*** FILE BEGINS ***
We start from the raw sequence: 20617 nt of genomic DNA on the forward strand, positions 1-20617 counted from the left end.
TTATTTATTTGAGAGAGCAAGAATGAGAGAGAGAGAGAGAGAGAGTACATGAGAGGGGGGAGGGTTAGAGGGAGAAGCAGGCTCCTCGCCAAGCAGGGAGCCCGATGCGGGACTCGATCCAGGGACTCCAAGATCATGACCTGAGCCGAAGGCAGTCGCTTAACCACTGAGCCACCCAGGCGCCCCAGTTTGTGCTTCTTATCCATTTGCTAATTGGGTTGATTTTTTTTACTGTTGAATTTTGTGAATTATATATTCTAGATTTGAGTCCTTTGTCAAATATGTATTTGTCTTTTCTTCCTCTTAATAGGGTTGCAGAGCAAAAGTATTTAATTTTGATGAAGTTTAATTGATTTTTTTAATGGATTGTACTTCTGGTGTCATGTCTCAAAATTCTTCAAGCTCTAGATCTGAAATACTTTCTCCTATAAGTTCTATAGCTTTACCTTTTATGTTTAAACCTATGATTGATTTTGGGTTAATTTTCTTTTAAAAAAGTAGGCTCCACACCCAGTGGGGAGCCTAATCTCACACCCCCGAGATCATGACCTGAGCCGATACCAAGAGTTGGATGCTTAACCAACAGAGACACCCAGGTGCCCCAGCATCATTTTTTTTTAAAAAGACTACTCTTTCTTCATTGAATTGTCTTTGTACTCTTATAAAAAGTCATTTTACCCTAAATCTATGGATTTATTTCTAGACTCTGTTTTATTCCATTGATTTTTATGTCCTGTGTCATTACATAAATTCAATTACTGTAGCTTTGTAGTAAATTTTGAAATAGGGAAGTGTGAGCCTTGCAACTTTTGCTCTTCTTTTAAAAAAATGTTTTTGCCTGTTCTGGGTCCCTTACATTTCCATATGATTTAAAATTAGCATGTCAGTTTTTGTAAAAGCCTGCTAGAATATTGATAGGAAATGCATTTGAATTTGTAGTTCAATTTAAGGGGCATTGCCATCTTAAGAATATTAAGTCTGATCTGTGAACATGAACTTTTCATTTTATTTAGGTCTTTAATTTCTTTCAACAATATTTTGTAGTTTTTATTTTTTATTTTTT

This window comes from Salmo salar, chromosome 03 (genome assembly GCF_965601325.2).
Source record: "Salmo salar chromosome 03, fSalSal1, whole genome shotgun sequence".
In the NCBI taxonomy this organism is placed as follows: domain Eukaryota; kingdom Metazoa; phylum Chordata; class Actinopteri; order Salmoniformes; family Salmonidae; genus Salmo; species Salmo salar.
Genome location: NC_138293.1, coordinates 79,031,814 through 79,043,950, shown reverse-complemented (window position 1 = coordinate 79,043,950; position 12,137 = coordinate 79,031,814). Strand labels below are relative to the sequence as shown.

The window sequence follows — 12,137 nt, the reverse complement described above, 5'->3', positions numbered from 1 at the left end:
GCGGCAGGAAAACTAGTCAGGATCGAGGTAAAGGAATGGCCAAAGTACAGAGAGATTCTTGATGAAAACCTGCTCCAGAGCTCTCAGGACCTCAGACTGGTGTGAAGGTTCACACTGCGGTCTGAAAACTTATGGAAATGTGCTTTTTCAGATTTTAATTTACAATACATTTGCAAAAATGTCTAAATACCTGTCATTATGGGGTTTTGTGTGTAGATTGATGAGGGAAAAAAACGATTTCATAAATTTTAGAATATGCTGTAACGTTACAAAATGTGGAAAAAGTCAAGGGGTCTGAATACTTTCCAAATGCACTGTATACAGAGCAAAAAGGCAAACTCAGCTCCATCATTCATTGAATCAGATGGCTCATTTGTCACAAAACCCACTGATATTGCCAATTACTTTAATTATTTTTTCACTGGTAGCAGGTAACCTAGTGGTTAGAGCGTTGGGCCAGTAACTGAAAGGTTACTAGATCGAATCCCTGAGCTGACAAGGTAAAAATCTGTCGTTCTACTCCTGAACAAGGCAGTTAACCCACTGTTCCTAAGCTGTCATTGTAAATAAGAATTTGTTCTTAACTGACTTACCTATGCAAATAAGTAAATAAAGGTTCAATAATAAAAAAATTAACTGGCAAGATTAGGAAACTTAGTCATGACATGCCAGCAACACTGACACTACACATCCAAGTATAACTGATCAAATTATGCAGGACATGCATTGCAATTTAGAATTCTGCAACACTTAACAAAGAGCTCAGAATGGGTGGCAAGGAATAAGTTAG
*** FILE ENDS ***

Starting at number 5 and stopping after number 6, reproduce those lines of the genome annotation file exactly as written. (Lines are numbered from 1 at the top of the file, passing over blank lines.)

In the NCBI taxonomy this organism is placed as follows: domain Eukaryota; kingdom Metazoa; phylum Chordata; class Actinopteri; order Salmoniformes; family Salmonidae; genus Salmo; species Salmo salar.
Genome location: NC_138293.1, coordinates 79,031,814 through 79,043,950, shown reverse-complemented (window position 1 = coordinate 79,043,950; position 12,137 = coordinate 79,031,814). Strand labels below are relative to the sequence as shown.